Providence Lost: The Rise and Fall of Cromwell's Protectorate (Hardback)
  • Providence Lost: The Rise and Fall of Cromwell's Protectorate (Hardback)
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Providence Lost: The Rise and Fall of Cromwell's Protectorate (Hardback)

(author)
£30.00
Hardback 352 Pages
Published: 09/01/2020

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Having won two civil wars, conquered Ireland and Scotland and seen off Charles II, in 1653 Oliver Cromwell assumed the title Lord Protector. The same Protestant wind that had filled the sails of Drake's ships in 1588 was surely behind him.

Determined to avenge the loss of the Puritan colony of Providence Island, he decided to take on the Spanish in the New World; but an assault on the island of Hispaniola proved a disaster.

To Cromwell, obsessed with God's plan for an elect nation, this was a grievous blow. Concluding that God had deserted him because his domestic reforms had not gone far enough, he introduced the hardline puritan rule of the Major-Generals. Sectarianism and fundamentalism ran riot; Levellers and royalists joined together in conspiracy against Cromwell. The only way out seemed to be a return to the Parliament presided over by a King. But would Cromwell accept the crown?

Publisher: Bloomsbury Publishing PLC
ISBN: 9781781852569
Number of pages: 352
Dimensions: 234 x 153 mm


MEDIA REVIEWS

Briskly paced and elegantly written, Providence Lost provides us with a first-class ticket to this Cromwellian world of achievement, paradox and contradiction. Few guides take us so directly, or so sympathetically, into the imaginative worlds of that tumultuous decade - John Adamson, Sunday Times

Providence Lost is a learned, lucid, wry and compelling narrative of the 1650s as well as a sensitive portrayal of a man unravelled by providence - Jessie Childs, Guardian

In telling us what Cromwell believed, Lay helps us to understand the man, but his witty and incisive book is also a reminder why the English, in particular, hate the bossy pieties of the puritanical elite, and distrust radicalism - The Times

Lay offers a vivid, clear and highly engrossing narrative of these fast moving and complicated events - Financial Times

An enlightening study of the often overlooked rule of Oliver Cromwell - Sunday Telegraph

A book for the general reader, based on a thorough knowledge of the sources, and written with perceptiveness as well as narrative zest – a lively, attention-holding account of what is surely the strangest decade in British history - Sunday Telegraph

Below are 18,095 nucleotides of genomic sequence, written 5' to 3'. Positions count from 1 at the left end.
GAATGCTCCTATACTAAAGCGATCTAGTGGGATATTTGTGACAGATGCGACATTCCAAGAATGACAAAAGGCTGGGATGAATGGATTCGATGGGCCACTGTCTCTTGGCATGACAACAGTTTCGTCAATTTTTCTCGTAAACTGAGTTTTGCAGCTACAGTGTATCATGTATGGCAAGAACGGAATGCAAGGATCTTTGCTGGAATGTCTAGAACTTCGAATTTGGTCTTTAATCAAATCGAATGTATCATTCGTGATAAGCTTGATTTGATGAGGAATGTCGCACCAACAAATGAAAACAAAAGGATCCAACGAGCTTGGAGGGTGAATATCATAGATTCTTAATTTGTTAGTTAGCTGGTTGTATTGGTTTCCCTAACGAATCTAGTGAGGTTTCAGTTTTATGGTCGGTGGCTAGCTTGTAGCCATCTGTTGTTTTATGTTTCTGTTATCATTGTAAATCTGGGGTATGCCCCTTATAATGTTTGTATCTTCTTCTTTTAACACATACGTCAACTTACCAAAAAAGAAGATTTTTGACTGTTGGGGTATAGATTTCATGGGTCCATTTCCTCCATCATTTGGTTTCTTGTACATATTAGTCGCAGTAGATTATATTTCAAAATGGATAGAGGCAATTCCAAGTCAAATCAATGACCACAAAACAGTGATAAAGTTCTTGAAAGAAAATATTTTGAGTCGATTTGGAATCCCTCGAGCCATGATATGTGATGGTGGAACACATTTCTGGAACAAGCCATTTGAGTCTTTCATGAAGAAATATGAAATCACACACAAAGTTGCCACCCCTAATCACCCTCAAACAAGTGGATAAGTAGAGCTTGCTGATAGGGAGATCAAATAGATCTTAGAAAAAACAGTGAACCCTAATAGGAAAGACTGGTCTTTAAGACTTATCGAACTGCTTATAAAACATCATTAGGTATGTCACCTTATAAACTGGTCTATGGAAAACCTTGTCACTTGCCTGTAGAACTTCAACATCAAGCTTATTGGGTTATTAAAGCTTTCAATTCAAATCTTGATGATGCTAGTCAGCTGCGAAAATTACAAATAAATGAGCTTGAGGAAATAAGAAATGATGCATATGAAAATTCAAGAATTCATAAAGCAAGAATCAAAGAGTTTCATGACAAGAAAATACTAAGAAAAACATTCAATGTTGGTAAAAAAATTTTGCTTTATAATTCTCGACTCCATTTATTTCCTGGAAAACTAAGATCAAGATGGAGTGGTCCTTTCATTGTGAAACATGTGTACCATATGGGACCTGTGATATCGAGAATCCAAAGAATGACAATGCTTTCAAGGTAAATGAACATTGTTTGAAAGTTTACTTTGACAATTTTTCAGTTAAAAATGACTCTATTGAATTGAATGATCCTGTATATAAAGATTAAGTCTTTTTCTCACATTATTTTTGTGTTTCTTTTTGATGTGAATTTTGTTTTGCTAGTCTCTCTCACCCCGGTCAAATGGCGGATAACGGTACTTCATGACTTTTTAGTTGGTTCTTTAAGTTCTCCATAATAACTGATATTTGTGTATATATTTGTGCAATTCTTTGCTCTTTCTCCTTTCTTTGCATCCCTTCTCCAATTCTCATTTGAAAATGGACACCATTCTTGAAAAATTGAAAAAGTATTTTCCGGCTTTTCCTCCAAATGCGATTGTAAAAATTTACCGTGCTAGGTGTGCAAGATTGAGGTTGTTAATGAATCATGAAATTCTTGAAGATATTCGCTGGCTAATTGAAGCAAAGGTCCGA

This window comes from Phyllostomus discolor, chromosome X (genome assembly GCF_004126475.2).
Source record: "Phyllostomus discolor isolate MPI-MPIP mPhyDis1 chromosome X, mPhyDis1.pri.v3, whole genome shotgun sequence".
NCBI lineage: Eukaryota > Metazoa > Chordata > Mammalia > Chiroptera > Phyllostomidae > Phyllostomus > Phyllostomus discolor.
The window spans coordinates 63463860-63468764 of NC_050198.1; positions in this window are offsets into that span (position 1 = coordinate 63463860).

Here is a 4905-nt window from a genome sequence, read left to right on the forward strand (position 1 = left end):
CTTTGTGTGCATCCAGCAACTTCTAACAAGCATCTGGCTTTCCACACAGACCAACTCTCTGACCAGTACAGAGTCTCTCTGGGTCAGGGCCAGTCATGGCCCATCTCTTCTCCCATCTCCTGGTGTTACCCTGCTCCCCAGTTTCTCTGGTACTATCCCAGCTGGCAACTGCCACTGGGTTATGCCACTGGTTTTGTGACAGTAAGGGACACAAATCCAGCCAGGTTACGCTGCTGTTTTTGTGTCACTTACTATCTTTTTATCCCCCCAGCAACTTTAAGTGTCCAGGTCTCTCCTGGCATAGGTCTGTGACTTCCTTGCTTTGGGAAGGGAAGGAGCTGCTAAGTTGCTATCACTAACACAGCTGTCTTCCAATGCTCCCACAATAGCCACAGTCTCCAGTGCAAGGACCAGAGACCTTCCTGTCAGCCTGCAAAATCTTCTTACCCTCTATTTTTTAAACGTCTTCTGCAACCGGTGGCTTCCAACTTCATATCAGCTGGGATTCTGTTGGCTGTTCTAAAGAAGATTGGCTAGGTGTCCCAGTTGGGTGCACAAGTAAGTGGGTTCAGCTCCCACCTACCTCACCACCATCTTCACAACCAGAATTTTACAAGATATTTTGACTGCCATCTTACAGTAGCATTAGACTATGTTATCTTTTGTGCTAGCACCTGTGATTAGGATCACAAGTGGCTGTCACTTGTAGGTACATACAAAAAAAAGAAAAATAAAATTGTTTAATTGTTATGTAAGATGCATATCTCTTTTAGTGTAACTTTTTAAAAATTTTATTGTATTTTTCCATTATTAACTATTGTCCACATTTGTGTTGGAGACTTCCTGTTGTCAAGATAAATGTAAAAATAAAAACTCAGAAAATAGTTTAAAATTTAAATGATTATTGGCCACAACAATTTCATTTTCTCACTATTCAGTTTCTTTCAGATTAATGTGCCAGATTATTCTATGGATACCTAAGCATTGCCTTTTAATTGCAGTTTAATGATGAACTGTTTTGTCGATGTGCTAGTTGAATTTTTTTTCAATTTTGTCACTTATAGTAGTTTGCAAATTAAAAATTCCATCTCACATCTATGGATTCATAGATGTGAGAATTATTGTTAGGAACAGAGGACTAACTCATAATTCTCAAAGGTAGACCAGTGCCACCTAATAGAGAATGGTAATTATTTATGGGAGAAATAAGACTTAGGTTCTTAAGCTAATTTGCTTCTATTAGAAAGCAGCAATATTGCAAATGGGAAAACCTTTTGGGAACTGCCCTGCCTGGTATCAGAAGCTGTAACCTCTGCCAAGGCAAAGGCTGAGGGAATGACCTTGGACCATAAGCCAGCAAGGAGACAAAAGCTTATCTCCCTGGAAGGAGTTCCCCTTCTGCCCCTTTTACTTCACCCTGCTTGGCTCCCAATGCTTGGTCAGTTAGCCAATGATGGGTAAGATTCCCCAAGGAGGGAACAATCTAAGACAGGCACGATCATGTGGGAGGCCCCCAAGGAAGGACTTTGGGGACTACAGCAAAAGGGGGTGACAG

A superb summary of the ebbs and flows of the Interregnum, a strangely 'lost' decade - Herald

[An] absorbing and beautifully written book - BBC History Magazine

A readable and witty guide to England's republican interregnum - The Times.

A highly readable book, full of wit, sober thought and scholarly rigour - Observer.

A spirited and vivid survey of the brief period in which Cromwell held the dangerously ill-defined role of "lord protector" - New Statesman

A history of Cromwell's republic that contends this was actually a period of intense creativity - Sunday Times

Fascinating new history of the English interregnum - Sunday Times

A compelling and exciting account of a critical period in early modern British history - New Books Network

A brilliant aid to understanding modern Britain and, indirectly, the United States; the lessons of the Protectorate were not lost on the founding fathers - Catholic Herald

Told in gripping fashion; each chapter is filled with enough intrigue to fuel a TV soap opera. The various warring factions are explained with vigour and clarity, while lesser-known events, such as a failed attempt to assassinate Cromwell, are packed with detail - Discover Britain

Paul Lay is bracing and undeceived in his judgments... Lay shows us what a distinctive period it was, full of frenetic excursions and alarms but for most people not unendurable, shallow-rooted in the good sense... Lay treats each volcanic caprice of the Protector's with the amused scepticism it deserves, not struggling overmuch to discern some consistent purpose behind it' - London Review of Books

What Lay gives us is a warts-and-all picture of a man with the weaknesses of any other, and who struggled heroically to stabilise, and to attempt to unite, a country shattered by a decade of civil wars - The Critic Magazine

Cromwell's republic was more energetic than we thought, reveals this brisk study - Sunday Times

Fascinating - The Times

Interesting material on the rule of Cromwell's major generals and on the debate on the succession to Cromwell and the falling out with John Lambert, who had been seen as Cromwell's deputy - Chartist

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